Previous Loan Details

Aurelia is originally from the community of Francisco Serrato, located in the state of Michoacan. It is a locality that is rich in pine trees and it has a beautiful view of its forests. Here, the Mazahua language and clothing are predominant. Aurelia says that she is an artisan who produces ladie... More from Mu´ssha Group's previous loan »

Additional Information

Concurrent and Successive Loans

Our Field Partners often work with borrowers over a series of loans as the borrowers build credit, take out bigger loans, and expand their businesses. In order to make it easier for our Field Partners to post loans for borrowers who have been listed on Kiva before, we allow them to post successive and concurrent loans for their Kiva borrowers. This means that our Field Partners are able to post a borrower's second, third, etc., loan on Kiva without having to re-enter all of the borrower's information.

This borrower has been listed on Kiva before, so you'll see an updated loan description, as well as excerpts of the original descriptions from earlier loans. Most borrowers take out loans consecutively, meaning that they receive a second loan after having repaid the first. However, sometimes our Field Partners give out concurrent loans, allowing borrowers to take out one primary loan and a secondary "add-on" loan along with it. These "add-on" loans are typically smaller than the borrower's primary loan and serve a different purpose. Because Field Partners can now post loans as successive and concurrent loans, you will be able to track borrower progress over time and see the various ways a borrower is working with our Field Partners through funds from Kiva’s lenders.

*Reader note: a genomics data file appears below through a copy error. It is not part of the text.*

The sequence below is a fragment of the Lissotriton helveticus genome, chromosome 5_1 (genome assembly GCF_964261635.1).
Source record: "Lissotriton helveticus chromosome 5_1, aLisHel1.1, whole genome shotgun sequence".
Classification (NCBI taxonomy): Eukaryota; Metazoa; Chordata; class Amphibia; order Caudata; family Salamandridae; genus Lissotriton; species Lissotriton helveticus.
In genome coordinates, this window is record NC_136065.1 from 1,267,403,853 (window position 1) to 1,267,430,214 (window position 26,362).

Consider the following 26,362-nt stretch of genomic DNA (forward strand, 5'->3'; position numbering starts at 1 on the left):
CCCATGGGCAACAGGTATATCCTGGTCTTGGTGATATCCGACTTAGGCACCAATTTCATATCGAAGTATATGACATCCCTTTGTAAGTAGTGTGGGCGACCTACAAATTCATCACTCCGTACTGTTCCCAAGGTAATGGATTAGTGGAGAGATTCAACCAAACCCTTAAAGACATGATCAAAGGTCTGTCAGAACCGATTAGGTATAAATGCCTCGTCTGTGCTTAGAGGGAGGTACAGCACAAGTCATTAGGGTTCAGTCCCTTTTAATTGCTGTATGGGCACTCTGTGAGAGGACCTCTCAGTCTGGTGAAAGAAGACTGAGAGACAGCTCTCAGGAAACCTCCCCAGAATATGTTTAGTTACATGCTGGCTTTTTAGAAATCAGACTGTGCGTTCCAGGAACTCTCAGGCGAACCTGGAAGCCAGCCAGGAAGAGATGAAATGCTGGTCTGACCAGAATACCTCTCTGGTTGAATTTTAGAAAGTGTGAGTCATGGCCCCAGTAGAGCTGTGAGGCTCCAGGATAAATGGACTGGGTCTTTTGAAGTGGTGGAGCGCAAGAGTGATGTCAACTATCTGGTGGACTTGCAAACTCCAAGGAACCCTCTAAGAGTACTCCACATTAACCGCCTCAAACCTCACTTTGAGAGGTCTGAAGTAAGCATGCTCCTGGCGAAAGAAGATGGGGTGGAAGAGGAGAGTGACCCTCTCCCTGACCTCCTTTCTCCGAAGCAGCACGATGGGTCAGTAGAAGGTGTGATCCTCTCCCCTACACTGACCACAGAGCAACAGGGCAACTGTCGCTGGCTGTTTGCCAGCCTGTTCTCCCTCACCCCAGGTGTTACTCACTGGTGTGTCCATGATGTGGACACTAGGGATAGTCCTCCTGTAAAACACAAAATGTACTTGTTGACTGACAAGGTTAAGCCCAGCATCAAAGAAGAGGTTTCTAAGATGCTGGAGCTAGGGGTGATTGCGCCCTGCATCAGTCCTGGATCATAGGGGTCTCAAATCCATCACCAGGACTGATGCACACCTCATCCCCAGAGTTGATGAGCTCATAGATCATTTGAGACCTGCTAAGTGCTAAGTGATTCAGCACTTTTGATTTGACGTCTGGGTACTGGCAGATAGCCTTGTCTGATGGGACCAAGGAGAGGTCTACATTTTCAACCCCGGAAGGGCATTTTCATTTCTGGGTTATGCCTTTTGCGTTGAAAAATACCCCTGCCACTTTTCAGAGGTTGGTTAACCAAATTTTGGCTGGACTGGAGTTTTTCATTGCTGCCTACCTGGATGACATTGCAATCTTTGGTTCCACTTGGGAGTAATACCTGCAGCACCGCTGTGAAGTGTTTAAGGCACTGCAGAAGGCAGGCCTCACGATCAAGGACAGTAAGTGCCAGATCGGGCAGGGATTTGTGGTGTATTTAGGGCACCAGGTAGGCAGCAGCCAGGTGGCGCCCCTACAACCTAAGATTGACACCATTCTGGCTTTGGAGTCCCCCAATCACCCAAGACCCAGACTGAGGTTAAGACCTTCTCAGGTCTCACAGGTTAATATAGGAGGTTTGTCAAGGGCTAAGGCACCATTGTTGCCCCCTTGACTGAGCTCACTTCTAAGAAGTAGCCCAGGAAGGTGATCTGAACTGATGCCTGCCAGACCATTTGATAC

This is a Group Loan

In a group loan, each member of the group receives an individual loan but is part of a larger group of individuals. The group is there to provide support to the members and to provide a system of peer pressure, but groups may or may not be formally bound by a group guarantee. In cases where there is a group guarantee, members of the group are responsible for paying back the loans of their fellow group members in the case of delinquency or default.

Kiva's Field Partners typically feature one borrower from a group. The loan description, sector, and other attributes for a group loan profile are determined by the featured borrower's loan. The other members of the group are not required to use their loans for the same purpose.

About Mexico

  • $15,600
    Average annual income
  • 58
    View loans »
    Mexico Loans Fundraising
  • $20,015,475
    Funds lent in using Kiva
  • 13.0
    Mexico Pesos (MXN) = $1 USD

Success!! The loan was 100% repaid

A portion of Mu´ssha Group's $2,625 loan helped a member to buy marigolds, candy, soft-drinks and juice to sell.
100% repaid
Repayment Term
8 months (Additional Information)
Repayment Schedule
Oct 30, 2012
Nov 14, 2012
Currency Exchange Loss:
May 17, 2013